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I like this version of Bach better than that note for note stuff:






Last edited by Larryz; 05/26/19 11:47 AM.

Take care, Larryz
Re: Tribute Bands [Re: Larryz] #2991398 05/26/19 11:31 PM
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Oscar was the man! He could tickle that ivory like nobody else, and a lot of it was improvised. He was a great artist from Montreal. We have a plethora of tribute bands just south of us in Daytona Beach that play at an Atlantic Ocean beachside bandshell. Many of the artists they tribute to I've seen. There's one coming up in August that I want to see. A Doors tribute band called The Dirty Doors.


"Let me stand next to your fire!", Jimi Hendrix
Re: Tribute Bands [Re: Delta] #2991412 05/27/19 02:18 AM
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I kinda think that p90jr meant the opposite of how you guys are taking his comment regarding his Mother's Classical piano playing...


Ask yourself- What Would Ren and Stimpy Do?

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Re: Tribute Bands [Re: Caevan O'Shite] #2991425 05/27/19 08:38 AM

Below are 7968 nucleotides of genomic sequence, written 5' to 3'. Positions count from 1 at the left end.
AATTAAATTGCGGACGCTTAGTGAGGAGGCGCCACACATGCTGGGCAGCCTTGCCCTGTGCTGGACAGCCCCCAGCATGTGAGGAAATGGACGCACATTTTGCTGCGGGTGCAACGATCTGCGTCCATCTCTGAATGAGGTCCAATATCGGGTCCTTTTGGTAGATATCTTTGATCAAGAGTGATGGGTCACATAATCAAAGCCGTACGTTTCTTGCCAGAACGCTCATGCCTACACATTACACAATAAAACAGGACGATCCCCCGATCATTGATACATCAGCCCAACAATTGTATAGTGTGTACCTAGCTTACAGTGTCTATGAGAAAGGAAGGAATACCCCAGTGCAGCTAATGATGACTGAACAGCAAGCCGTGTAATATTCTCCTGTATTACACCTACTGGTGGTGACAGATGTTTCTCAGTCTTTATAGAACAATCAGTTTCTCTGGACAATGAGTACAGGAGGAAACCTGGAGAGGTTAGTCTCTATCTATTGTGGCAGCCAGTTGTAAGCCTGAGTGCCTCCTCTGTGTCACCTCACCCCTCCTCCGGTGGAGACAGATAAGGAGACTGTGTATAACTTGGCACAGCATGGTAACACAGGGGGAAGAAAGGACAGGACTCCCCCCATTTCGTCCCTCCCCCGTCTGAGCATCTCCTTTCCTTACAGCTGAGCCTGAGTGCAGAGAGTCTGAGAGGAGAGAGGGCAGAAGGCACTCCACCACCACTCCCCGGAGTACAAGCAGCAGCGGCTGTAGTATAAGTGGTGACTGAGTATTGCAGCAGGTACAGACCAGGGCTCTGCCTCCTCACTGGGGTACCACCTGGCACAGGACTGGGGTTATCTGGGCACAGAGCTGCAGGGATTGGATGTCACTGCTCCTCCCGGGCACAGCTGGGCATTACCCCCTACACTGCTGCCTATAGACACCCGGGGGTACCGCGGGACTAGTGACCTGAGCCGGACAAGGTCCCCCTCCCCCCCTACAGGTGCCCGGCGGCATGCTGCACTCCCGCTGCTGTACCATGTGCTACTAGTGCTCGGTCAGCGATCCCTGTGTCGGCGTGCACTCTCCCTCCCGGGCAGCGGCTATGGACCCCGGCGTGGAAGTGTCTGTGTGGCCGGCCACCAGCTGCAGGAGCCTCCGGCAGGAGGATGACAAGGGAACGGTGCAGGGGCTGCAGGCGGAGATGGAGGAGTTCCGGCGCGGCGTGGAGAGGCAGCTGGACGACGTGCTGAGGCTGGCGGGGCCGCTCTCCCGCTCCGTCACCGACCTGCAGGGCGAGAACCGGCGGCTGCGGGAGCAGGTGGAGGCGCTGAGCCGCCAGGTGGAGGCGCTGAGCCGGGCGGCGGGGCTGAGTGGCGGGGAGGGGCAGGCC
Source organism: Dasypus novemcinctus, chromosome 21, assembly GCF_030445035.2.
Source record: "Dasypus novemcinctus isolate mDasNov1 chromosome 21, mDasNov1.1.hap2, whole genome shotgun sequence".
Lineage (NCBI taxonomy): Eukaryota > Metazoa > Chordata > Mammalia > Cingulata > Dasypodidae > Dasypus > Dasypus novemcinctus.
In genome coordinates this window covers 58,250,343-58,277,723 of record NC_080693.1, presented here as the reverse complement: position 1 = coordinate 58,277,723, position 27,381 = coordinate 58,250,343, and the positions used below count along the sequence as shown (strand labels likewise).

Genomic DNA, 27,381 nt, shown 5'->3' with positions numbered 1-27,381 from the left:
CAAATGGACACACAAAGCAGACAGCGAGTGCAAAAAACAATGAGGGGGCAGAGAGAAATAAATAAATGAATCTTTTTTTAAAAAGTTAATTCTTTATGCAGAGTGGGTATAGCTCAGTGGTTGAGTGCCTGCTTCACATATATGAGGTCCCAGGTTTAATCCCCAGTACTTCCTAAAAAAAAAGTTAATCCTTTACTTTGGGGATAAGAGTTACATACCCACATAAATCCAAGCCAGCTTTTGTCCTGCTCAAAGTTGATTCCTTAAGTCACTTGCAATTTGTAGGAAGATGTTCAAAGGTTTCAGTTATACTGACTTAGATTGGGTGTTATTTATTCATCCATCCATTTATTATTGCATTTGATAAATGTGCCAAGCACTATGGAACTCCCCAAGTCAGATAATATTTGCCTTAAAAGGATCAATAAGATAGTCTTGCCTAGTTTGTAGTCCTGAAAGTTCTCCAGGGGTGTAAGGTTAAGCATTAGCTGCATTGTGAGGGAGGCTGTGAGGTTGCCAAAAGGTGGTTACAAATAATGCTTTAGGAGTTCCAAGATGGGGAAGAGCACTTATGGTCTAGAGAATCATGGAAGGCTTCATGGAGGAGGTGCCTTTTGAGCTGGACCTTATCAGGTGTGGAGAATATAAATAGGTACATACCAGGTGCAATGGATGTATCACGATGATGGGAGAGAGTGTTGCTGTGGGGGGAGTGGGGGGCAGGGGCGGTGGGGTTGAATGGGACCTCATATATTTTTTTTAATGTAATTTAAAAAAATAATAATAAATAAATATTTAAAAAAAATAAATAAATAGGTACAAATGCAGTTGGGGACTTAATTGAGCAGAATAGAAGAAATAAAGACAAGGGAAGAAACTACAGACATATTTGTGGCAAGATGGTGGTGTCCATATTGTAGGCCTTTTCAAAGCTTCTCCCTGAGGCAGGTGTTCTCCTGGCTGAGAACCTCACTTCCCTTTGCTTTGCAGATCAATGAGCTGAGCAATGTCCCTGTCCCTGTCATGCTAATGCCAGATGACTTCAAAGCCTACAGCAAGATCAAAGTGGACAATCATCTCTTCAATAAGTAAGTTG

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I would HOPE so!

And LARRY

Posting an OSCAR PETERSON clip is hitting below the BELT! cop

Loved that guy for decades. But more to the point....

Those guys didn't BILL themselves as a "Bach tribute band", did they? wink And too, WHICH Bach?

JOHANN SEBASTIAN?
JOHANN CHRISTIAN?
JOHANN CHRISTOPH?

Or one of his other 12 children? wink

They too, WERE after all, composers.
Whitefang

Re: Tribute Bands [Re: whitefang] #2991438 05/27/19 10:51 AM
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@ Caevan, it's the great never ending note for note vs. improvisation issue. I think classical piano should be played note for note and it is a gift from above to those that excel at it. I think "tribute" bands should also play note for note. My musical interest lies elsewhere and I would rather listen to improvisation even when it involves classical and/or any band's take on an old tune. I still love the originals as well (on those that I love in the first place). cool

@ Delta, +1 Oscar is one of the greats! He can play classical anyway he chooses IMHO. thu


@ Fang, I never said anything about Oscar's trio billing themselves as a "Bach tribute band." Just making my point that classical can be improvised and in many if not all cases, I would rather listen to it that way. You will have to answer your own Bach questions as you know more about them than I do. The title of Oscar's trio clip is a "Salute to Bach" and that's what they were going for. The Bass and drums really come into play in the 2nd half and they do a great job of playing their "stuff". If you want to hear some great guitar takes on classical improvisation check out the Trans Siberian Orchestra.